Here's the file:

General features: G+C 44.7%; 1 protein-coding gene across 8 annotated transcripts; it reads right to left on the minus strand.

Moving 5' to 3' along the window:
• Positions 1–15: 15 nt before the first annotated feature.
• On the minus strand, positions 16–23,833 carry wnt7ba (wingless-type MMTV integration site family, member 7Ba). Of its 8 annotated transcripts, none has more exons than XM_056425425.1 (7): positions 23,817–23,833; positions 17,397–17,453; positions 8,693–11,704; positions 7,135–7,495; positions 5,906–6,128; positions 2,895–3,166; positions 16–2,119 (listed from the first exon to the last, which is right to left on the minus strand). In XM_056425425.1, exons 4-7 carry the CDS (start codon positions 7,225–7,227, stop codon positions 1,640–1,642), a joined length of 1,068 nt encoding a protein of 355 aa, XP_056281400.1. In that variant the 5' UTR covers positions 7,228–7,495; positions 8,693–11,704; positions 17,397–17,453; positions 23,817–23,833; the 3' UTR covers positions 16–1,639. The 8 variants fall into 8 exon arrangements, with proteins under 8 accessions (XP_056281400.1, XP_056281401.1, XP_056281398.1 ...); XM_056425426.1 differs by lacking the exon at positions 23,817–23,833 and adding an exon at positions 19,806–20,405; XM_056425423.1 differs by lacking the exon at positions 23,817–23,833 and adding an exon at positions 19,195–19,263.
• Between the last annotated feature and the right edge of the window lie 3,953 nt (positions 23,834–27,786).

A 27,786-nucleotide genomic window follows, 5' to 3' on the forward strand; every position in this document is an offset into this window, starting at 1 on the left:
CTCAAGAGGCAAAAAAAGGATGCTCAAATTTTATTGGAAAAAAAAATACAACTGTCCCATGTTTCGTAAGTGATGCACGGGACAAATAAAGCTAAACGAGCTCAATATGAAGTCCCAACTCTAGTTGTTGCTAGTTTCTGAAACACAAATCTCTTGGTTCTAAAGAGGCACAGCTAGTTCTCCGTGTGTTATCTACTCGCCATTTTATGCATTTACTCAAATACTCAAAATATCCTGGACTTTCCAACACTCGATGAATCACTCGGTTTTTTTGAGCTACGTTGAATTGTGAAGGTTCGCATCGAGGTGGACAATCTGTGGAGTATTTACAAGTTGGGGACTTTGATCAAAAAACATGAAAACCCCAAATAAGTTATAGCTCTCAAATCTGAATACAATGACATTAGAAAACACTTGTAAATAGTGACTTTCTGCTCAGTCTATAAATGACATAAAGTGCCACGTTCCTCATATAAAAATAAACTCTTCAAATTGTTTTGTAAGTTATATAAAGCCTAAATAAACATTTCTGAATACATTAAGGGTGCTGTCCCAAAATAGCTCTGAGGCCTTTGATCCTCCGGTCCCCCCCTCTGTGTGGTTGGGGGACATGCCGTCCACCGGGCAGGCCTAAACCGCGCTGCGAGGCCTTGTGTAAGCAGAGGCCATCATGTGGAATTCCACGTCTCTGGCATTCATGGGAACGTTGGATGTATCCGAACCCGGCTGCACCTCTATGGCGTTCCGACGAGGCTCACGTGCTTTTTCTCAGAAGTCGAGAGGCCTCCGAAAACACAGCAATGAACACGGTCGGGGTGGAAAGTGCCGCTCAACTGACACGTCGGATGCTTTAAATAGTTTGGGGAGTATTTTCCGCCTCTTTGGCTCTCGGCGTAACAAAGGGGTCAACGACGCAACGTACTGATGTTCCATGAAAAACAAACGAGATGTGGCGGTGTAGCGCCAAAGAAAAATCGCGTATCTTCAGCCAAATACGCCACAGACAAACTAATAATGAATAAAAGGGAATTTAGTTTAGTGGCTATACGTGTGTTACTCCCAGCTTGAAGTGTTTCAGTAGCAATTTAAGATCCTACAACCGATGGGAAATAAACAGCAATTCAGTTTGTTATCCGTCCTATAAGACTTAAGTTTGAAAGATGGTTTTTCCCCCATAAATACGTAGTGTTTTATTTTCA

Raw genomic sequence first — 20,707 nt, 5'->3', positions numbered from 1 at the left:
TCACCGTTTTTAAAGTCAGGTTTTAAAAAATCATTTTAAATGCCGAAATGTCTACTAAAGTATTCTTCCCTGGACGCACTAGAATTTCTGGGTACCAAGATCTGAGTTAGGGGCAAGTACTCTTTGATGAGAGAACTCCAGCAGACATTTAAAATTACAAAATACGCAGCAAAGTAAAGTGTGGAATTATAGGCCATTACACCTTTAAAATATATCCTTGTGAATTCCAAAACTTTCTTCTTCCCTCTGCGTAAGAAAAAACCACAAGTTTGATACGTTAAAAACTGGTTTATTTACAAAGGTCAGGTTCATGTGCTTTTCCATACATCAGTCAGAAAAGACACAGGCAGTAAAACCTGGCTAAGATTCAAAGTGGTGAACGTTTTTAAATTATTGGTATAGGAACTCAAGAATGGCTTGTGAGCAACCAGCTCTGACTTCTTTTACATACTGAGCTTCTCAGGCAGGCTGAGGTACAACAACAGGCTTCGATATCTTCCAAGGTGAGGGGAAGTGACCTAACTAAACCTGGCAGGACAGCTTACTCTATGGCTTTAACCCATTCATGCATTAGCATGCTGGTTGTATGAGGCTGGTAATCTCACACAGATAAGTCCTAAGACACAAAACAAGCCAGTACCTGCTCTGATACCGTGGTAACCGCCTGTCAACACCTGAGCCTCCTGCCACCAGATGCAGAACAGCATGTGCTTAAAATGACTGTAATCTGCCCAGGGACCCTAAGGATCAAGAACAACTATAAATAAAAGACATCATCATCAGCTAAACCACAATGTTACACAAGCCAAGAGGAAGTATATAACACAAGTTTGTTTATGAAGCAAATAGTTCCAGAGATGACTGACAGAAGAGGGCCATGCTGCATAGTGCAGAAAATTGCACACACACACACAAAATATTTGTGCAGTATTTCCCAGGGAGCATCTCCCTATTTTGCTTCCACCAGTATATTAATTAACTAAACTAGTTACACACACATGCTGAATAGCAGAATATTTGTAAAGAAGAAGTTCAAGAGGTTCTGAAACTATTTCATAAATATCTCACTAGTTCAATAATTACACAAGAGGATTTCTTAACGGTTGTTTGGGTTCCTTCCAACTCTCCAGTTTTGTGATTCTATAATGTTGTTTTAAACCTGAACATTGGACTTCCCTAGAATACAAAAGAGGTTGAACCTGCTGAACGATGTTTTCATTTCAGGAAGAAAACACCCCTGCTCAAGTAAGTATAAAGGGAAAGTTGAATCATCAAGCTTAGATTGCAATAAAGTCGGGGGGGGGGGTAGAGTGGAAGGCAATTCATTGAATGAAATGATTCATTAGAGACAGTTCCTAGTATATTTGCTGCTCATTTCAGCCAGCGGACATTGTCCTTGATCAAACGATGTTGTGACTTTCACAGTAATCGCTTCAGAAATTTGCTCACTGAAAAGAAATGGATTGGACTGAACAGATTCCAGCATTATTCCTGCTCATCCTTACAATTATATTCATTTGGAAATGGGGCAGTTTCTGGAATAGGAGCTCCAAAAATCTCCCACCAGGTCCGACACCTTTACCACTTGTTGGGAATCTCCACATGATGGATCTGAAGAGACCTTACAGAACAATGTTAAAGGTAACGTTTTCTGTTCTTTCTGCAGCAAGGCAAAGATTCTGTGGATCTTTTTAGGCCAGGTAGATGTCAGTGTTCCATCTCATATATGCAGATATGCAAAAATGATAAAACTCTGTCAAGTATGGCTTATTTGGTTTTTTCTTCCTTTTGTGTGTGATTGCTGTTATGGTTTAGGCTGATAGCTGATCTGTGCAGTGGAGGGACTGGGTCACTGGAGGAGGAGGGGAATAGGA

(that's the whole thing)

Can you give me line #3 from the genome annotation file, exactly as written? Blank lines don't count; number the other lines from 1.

• Positions 1–15: 15 nt before the first annotated feature.